With little twists around the corners of her mouth, she repeated what she had been saying. “A conversation is what I want, a chance to check up, learn how you’ve been.” 

What the fuck is this?

Jack tried to look straight but couldn’t. He looked away, all around the room, trying to keep from huffing and puffing in frustration. When he finally turned back to her, he leaned forward with his elbow on his knee and threw her question right back at her. “Okay, you want to know how I’ve been?” 

Ever so biting, Diana responded, “I did ask.” 

“I’m tired,” he said, and with gravel in his mouth, he added, “I’m angry.” Diana’s expression remained the same, unchanging and unyielding, unintimidated. 

In fact, as he began to speak, she leaned forward with her elbow on her own knee. 

And then Jack continued. “I’ve been run ragged after being betrayed by the love of my life, who my sister has now used to manipulate me. Hundreds, thousands of people I trained and taught are now dead, and I’m pretty sure that those who are left expect me to be one of the people who save them… who… inspire them. Me, inspire someone, ridiculous right?”

“Not to me,” Diana said, shaking her head.

“Agree to disagree,” he said, slapping his hands on the armrests as he leaned back. “Basically, I’m really shitty right now.” 

“I figured as much,” Diana said, devoid of sympathy or empathy. She said it so matter of factly, like she predicted her brother’s misfortune and there was never any doubt she would be wrong. 

Then she turned all that upside down when she told him, “So come home.” 


Then everything that once appeared effortless in Diana, began to show strain. Diana’s interlocked fingers in her lap no longer seemed so condescending to Jack, but desperate. She wasn’t appearing small because she wanted to be less intimidating, but because she was small. She didn’t speak in monotone because it bothered him, but because she wanted to hide how she felt.

 “Come home,” she said, “forget your friends, I’ll pay them the money they want, and you stay here.” When she made her request this time, he wasn’t crestfallen in his chair. He stood straighter, yet not taller. 

Jack twisted his head a bit, to give her a small side-eye. “Are you kidding? I’m a wanted fugitive, I have responsibilities, I have-” 

“If responsibility meant anything to you, you wouldn’t have abandoned the Stormguard for House Thorn.” 

Now Jack had the chance to smirk, seeing his sister’s edges. There was this overflowing feeling of power in Jack as the conversation went on. Before, his older sister always managed to make him feel small, but then, as he had nothing to hide in his squalor, he was free to say what he wanted. Could she have said the same?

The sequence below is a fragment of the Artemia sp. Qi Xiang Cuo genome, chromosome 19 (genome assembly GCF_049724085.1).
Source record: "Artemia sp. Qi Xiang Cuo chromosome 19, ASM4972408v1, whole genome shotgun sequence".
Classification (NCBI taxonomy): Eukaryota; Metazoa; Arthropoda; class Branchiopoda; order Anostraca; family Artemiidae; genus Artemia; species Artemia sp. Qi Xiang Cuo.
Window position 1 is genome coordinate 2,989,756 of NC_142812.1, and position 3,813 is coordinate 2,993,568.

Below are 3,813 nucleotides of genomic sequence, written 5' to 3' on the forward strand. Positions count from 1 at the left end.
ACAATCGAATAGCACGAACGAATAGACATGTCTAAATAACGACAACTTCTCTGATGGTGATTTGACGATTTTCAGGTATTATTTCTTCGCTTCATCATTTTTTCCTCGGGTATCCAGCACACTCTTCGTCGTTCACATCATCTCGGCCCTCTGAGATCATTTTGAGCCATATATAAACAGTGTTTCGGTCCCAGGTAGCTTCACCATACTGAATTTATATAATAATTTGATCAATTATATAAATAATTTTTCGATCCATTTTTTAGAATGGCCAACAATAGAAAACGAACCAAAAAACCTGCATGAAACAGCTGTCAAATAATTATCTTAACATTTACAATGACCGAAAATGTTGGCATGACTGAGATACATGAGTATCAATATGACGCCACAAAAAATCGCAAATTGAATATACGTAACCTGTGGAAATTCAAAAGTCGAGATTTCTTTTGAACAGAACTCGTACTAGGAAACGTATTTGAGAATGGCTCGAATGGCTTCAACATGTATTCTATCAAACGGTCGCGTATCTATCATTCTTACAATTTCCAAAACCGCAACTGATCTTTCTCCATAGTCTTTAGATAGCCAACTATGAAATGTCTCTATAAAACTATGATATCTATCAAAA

“Oh,” Jack cooed, “that’s what this is about, you want me to be your spy on the crown.” 

“It’s too late for that now,” Diana said, evading Jack’s offensive. “Remember, it’s not about what I want, it’s about what you want, as it always has been.” 

“No, no that’s a load of horse shit, it’s always been about what the family wants, and now that you’re in charge, it’s what you want. What is that, my dear, dear sister?” 

Diana’s expression was a look of stone as Jack continued to defy her. Maybe she was beginning to feel what mother felt dealing with us. As Diana stared at him, the silence telling him enough, he was sure, Yes, that’s mother’s face verbatim.

“Stop being difficult Jacky,” Diana said, her playful tone in mock contrast to her cold and unyielding stare, “you’re a part of the Great Houses, if Harry Thorn can get out alive, it would take me only a bit of coin to get you exonerated and reinstated as a civilian of Raydorn. As a son of our house, you could likely even keep your Iligsia.” 

“And why would you do that? If you needed a Stormguard, you can have Ivan get-” 

“Ivan can’t think without his dick, he’s a useless pissant about as likable and useful as an appendix.” 

Jack couldn’t help but purse his lip in amusement. Her patience was not as limitless with him as it would be with others. Plus, one can be sure Jack was thoroughly amused to hear her curse about their more than cuss-worthy brother.

“I’m guessing he’s annoying you here in this house.” 

Diana’s groan was about the most honest thing that came out of her mouth so far. “As if he lives here anymore.” 

Wait, if Ivan’s not here then… 

“Are… are you all alone in here?” Jack asked her, trying to rein in his own bit of bite. 

That’s when Diana’s hand stopped moving, and they both noticed it. From her hand, their eyes rose to meet each other, and Jack finally saw the real and vast anger she had for him. How dare he out her, even in the privacy of their own home when there was no else to hear? How dare he… 

 “I’m never alone,” she said, looking to the painting above the unlit fire. The face on it was blocked by shadow, but Jack doubted anyone would move the family portrait from its spot until Diana had children of her own. 

“But you feel alone.” 

At that Diana’s eyes broke away, and she looked to her glass. Her eyes narrowed on it, hating it for the falsehood it was. “We’re not talking about me.” 

“But we are talking, and you always talk more around me, because you know I’m not going to tell anyone…” 

Together, they spoke at once. 

“I’m your brother.”

“You’re my brother…”

Diana looked over at him and seemed to squirm at the thought. “My beloved little brother.”

Somehow, that bit of disgust in her voice made it seem all the more true, Jack thought, having a genuine smile on his face. 

“You could have just said you missed me.” 

Diana looked as if she could have both rolled her eyes and glared at him at the same time. Without the ability to do both, she sighed. “No, no I can’t.” 

Jack was quiet for a bit, waiting for Diana to look up to him, but she never did. Instead, she reached inside her sleeve and took out a flask that held alcohol she was not going to pretend to drink.